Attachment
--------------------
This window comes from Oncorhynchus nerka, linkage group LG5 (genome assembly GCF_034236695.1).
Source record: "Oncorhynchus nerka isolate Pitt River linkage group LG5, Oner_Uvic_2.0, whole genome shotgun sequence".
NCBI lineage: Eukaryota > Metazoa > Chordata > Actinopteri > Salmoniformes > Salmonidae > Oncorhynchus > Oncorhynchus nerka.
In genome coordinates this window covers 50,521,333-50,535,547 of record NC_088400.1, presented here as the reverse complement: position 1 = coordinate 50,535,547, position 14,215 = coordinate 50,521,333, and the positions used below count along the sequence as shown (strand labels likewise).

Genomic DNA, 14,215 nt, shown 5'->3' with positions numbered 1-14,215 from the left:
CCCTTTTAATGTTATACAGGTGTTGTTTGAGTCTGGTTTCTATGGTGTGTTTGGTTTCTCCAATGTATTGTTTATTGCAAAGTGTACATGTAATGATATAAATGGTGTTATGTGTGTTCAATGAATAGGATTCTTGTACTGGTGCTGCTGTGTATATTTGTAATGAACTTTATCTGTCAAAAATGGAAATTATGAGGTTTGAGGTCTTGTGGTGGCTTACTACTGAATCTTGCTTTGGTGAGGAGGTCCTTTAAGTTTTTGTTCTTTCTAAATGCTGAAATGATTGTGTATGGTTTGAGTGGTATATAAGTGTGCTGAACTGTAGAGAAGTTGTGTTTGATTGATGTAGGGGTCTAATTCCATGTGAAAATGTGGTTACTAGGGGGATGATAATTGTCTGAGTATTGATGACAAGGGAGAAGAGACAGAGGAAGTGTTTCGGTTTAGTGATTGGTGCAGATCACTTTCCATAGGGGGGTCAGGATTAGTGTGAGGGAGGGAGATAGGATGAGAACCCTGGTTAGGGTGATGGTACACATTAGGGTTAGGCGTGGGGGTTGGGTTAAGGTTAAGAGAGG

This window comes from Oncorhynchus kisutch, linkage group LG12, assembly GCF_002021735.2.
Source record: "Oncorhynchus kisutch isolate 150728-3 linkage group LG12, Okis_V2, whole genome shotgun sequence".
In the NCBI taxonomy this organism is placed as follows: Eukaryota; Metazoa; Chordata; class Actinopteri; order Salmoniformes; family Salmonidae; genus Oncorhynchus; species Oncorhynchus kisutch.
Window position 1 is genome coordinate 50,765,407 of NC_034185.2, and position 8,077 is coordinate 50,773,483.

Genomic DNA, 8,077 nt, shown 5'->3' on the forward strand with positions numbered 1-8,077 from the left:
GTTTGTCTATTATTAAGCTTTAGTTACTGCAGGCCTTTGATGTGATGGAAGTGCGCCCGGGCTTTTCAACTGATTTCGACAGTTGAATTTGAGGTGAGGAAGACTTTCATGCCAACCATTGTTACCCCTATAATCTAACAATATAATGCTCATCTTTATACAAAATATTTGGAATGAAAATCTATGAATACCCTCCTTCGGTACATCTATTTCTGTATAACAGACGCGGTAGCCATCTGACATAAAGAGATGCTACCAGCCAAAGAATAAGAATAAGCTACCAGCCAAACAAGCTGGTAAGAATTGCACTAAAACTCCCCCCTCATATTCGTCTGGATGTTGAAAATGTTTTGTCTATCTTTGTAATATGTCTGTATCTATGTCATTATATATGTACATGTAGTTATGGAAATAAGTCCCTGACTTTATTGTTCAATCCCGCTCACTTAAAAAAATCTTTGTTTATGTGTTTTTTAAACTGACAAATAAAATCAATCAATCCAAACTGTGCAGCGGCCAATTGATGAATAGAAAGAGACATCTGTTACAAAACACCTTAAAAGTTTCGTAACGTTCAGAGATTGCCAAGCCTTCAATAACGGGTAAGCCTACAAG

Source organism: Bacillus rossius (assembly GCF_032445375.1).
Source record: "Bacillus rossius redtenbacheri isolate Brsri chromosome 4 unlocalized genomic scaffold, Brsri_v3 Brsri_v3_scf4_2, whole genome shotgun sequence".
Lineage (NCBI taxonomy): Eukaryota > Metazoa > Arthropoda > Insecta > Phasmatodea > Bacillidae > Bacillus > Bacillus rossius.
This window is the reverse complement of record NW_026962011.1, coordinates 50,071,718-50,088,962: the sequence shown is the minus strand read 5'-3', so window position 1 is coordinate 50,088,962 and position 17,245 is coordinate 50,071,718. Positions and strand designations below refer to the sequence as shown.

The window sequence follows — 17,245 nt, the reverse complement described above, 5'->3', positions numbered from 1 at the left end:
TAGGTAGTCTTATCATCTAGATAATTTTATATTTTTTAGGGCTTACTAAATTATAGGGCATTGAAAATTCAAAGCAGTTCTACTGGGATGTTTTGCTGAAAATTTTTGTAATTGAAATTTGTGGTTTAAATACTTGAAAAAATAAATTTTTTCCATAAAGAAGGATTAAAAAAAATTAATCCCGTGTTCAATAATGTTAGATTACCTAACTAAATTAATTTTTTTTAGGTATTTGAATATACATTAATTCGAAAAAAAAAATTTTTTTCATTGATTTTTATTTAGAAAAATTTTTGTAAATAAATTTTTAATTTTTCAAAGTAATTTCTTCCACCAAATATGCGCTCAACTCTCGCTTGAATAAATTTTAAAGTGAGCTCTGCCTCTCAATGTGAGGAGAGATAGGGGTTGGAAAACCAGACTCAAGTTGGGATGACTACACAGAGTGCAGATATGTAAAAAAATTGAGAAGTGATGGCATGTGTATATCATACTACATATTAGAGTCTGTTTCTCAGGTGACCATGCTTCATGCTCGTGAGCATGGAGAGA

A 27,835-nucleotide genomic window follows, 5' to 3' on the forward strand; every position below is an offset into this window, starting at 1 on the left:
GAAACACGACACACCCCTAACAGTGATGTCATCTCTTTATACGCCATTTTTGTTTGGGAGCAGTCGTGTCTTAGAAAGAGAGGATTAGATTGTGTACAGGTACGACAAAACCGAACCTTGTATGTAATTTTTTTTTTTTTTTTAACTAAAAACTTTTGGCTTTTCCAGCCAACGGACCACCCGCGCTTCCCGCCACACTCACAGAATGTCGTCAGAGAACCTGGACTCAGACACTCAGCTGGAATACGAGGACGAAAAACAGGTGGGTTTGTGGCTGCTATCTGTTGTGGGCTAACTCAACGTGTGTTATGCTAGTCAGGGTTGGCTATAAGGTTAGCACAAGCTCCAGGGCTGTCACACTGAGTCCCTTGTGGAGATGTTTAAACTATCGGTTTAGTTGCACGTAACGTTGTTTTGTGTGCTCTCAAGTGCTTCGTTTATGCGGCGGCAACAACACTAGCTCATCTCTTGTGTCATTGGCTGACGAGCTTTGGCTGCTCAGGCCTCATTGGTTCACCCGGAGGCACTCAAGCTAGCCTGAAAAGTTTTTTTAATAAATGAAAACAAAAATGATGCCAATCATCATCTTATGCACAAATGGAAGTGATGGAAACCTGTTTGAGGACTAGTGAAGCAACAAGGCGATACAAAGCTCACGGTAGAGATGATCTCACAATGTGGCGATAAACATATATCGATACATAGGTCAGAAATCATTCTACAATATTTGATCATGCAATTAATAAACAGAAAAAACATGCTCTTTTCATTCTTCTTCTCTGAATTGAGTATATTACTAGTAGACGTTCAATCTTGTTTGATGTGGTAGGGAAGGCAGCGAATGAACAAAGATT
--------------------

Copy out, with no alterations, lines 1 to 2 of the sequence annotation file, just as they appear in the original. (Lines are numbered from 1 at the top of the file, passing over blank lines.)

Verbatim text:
This window comes from Oncorhynchus nerka, linkage group LG5 (genome assembly GCF_034236695.1).
Source record: "Oncorhynchus nerka isolate Pitt River linkage group LG5, Oner_Uvic_2.0, whole genome shotgun sequence".